• Robust text capability to handle "category" specific general specifications - The new system was built with this feature. For example, if the service requested was for blacktopping or paving, the system would match up any available general specifications based on that category code. In addition, requesters could input their own "specs" in addition to the requested scope of work.
  • Electronic interface with the Accounts Payable System - The new system has the capability to immediately interface with accounts payable the moment a contract is authorized. In the old system, a contract had to be typed, batched, and sent to an input center to be entered into the accounts payable system. This was time consuming and an error prone process.

The Search and Selection of an Outside Software Vendor. With the objectives in mind, a cross functional team was assigned to select a suitable system. First, the team looked to other railroads to see if anyone was using such a system, next they looked in-house to see if it would be feasible to develop the package ourselves. Both these options proved not to be feasible due to time constraints in developing a new or modifying existing systems. A decision was made to search for an outside software development vendor.

The search began with reference publications supplied by the Information Systems Department. A review was conducted on 76 "main frame" purchasing packages. The initial screening included performance capabilities, platform capability, and could the system handle services. Most of the purchasing packages available lend themselves to Material purchasing. From this criteria the "76" was shortlisted to ten(10) companies whose product seemed to be able to fit the bill. Literature was requested and questions were asked. Seven(7) more firms were eliminated. The search was now down to three(3) competent vendors who, to this point, offered products that seemed to satisfy our requirements.

Each of the three finalists were sent a detailed requirements document that spelled out exactly what type of application we were looking for. All three finalist were required to submit a demo, which was scrutinized and tested by the team and strengths and weaknesses noted. A scoring matrix was developed as a decision tool. The matrix was requirement based and included 28 separate elements. The three (3) vendors were then asked to submit formal cost and technical proposals which were dovetailed into the performance matrix and a decision was made and a Vendor selected and notified. The easy work was over. It would then take 4 to 6 weeks to develop and agree upon a detailed statement of work. From that point programming and testing would run approximately 2 to 3 months.

Implementation - Resistance To Change. Changes are viewed as potential threats either in terms of:

  1. Making my job obsolete
  2. Here comes more work for me, or
  3. Here is something I will never be able to do.

Compound these basic attitudes with the fear of using the computer for the first time and in many areas the lack of accessibility to terminals and computers and you have the basic attitude we faced when we began our training.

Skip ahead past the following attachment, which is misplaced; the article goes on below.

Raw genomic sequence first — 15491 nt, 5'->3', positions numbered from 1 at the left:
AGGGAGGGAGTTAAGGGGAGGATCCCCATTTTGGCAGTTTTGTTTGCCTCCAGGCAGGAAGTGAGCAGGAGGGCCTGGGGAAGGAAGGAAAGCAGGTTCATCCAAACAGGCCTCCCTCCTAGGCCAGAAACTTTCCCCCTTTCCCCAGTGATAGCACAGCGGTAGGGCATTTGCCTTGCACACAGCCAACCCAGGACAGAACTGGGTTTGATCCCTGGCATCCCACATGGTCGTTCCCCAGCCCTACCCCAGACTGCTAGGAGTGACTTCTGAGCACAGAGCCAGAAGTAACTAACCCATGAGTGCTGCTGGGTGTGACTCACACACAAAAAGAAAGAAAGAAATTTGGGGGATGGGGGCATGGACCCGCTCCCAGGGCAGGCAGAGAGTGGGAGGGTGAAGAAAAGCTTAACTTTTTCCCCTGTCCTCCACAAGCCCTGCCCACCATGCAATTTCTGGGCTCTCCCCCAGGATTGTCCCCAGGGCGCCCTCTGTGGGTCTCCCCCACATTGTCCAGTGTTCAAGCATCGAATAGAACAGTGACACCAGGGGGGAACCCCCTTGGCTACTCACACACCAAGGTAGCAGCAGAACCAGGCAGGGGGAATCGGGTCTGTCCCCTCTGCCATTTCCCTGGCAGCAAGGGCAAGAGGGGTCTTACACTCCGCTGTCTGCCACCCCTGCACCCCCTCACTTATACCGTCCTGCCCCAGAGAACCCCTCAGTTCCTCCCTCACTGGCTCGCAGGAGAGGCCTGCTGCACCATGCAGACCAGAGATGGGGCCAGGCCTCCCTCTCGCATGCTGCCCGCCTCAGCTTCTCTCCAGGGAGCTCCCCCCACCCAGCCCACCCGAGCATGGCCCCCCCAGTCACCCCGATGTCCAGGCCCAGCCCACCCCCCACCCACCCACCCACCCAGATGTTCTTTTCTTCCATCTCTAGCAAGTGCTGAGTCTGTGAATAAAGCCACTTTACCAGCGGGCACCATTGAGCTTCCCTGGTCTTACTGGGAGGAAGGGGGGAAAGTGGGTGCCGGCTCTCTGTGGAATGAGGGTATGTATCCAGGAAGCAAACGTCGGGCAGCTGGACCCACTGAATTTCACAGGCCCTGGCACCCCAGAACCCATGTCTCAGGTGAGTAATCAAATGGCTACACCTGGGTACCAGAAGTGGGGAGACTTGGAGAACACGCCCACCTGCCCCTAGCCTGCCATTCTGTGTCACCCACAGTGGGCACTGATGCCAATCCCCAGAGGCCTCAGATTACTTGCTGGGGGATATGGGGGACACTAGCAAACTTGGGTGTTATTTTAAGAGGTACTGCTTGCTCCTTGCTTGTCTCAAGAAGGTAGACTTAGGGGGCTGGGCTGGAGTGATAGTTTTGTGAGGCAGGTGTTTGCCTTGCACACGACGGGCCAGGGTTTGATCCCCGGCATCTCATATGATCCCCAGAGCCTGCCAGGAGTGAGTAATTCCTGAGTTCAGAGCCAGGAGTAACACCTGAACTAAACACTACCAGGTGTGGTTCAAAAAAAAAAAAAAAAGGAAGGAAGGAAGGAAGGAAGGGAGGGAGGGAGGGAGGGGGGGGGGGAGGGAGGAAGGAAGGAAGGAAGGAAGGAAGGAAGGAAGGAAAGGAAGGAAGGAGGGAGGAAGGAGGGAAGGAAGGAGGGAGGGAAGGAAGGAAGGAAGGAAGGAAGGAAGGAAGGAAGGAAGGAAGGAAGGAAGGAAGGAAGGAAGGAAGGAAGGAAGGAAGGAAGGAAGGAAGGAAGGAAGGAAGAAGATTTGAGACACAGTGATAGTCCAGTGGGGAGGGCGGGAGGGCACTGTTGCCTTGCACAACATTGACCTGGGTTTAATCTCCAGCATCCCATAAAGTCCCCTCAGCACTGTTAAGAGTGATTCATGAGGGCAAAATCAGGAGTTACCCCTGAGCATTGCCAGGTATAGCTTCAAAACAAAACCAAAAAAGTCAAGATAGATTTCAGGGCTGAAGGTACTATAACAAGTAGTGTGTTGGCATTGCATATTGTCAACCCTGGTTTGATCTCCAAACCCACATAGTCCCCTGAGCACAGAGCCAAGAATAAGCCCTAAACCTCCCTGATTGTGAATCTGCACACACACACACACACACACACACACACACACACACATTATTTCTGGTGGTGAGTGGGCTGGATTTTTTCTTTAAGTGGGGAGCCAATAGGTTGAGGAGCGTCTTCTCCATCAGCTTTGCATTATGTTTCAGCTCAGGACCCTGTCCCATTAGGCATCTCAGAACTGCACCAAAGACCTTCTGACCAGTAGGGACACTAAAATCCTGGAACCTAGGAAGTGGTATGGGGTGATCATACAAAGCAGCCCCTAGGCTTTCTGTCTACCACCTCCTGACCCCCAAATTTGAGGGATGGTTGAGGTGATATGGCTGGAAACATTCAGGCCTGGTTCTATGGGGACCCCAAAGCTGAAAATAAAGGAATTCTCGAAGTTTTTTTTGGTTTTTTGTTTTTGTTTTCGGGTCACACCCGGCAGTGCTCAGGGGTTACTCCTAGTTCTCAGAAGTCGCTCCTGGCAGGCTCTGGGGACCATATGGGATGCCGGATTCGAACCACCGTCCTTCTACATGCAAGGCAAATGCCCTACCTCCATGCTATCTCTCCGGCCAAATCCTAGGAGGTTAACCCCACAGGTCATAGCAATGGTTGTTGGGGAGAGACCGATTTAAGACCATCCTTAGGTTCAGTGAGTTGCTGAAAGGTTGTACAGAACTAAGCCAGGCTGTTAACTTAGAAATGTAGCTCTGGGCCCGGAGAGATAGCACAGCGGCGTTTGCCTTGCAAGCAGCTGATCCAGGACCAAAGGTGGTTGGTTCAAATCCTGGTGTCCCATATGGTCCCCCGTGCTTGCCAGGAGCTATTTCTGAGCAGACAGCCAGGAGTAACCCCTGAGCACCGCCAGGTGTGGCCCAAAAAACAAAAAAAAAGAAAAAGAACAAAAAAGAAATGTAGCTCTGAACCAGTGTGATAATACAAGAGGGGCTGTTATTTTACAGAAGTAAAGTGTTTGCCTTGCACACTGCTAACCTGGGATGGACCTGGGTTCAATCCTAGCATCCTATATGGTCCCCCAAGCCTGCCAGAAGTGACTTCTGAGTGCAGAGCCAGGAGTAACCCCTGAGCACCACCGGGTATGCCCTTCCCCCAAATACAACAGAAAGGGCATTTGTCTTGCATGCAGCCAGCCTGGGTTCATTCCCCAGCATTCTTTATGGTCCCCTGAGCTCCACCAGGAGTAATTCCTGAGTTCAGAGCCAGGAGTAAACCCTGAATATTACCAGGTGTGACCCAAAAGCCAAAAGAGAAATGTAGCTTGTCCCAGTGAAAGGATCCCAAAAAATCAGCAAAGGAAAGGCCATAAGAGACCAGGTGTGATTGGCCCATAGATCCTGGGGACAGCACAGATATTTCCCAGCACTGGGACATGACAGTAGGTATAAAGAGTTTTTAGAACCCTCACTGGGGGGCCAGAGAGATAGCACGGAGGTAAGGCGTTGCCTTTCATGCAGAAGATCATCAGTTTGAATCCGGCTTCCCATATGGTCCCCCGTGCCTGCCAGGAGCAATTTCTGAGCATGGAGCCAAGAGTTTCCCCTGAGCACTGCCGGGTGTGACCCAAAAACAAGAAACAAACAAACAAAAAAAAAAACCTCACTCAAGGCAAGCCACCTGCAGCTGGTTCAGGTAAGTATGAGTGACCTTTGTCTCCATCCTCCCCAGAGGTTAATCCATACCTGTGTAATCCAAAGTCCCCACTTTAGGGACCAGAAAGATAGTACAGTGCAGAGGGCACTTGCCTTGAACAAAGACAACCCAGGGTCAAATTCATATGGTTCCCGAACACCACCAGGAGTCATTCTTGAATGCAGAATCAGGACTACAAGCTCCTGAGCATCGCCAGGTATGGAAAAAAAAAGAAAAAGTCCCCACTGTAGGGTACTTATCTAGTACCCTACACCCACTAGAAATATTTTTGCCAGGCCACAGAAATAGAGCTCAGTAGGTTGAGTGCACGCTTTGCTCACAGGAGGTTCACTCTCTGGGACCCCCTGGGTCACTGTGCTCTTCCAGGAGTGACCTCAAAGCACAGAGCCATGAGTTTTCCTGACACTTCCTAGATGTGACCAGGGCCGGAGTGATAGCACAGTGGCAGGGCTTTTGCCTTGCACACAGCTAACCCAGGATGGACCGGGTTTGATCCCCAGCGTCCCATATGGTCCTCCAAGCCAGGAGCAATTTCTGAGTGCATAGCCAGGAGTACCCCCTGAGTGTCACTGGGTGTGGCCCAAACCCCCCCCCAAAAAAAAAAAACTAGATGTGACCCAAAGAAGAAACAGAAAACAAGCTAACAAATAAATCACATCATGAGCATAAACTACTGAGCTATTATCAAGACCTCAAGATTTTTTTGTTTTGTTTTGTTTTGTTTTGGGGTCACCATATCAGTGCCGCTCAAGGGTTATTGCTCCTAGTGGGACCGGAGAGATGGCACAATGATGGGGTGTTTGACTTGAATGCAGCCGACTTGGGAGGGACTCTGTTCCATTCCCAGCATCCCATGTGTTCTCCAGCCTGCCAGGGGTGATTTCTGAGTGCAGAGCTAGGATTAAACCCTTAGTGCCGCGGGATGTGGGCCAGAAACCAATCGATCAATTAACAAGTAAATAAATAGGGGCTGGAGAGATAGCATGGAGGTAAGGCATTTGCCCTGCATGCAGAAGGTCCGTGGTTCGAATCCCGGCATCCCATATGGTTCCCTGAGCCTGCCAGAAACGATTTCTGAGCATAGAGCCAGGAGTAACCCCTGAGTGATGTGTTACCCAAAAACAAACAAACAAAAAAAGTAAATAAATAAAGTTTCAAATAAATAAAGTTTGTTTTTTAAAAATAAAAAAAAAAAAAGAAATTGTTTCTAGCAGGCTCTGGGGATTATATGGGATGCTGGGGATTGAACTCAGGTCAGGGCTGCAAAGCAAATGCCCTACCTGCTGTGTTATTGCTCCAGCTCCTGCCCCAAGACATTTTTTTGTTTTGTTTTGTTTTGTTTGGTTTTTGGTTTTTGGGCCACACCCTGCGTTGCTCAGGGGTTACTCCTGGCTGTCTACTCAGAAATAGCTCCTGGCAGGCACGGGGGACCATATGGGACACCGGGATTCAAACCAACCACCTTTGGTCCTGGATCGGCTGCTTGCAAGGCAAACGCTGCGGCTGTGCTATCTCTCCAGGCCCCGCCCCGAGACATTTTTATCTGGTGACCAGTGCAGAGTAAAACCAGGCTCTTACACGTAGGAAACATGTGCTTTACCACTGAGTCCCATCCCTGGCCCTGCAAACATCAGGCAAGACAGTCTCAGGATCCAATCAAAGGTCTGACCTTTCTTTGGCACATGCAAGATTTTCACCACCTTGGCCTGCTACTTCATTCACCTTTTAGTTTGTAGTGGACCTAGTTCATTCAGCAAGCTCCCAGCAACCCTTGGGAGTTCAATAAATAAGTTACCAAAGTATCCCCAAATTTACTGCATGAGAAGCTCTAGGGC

To overcome these attitudes we established as one of our goals, during the training process, to demonstrate; how the system would directly benefit each user in terms of saving them time and to make their job easier. We stressed the following points as we taught the mechanics of how to enter a requisition:

  • Reduction in time spent preparing requisitions (many requisitions were initially hand written and then typed, this was no longer necessary)
  • Modification to requisitions are now just a matter of changing the specific section and not a total rewrite.
  • Monitoring the approval status of a requisition is a simple query, while the old paper system required calling each approver to track the status in the approval cycle.
  • Reduction in the cycle time from generating a requisition until the service is delivered.
  • Ease of requesting an extension of a contract. Many of our contract require annual renewals.

We also stressed to our trainers the need to maintain a positive attitude about the system. Nothing will reinforce a negative attitude faster than a tentative or negative attitude of the teacher (preacher).

It is interesting to note that the department where we had the most resistance to the new system was our Information Systems (or Information Technology) Department.

Maintaining credibility. As stated above we stressed the advantages of the new system to our users. One advantage was the reduction in process time. One of the major challenges faced by the Service Contact Group was to rapidly turn the new electronic requisition into purchase orders and contacts. During the training and transition phase Service Contracts was staffed with one Manager and six Senior Buyers. Three of the buyers were trainers, which meant they were out of the office conducting classes and serving as a support function. It should be noted we had the support of one M & P Planner to help in training and the technical implementation of the system. After training a division (geographic operating territories) we would receive an average of ten calls a week and the calls could last up to an hour in length. At the end of the implementation a position was established within the Process Support Function to handle all calls for assistance.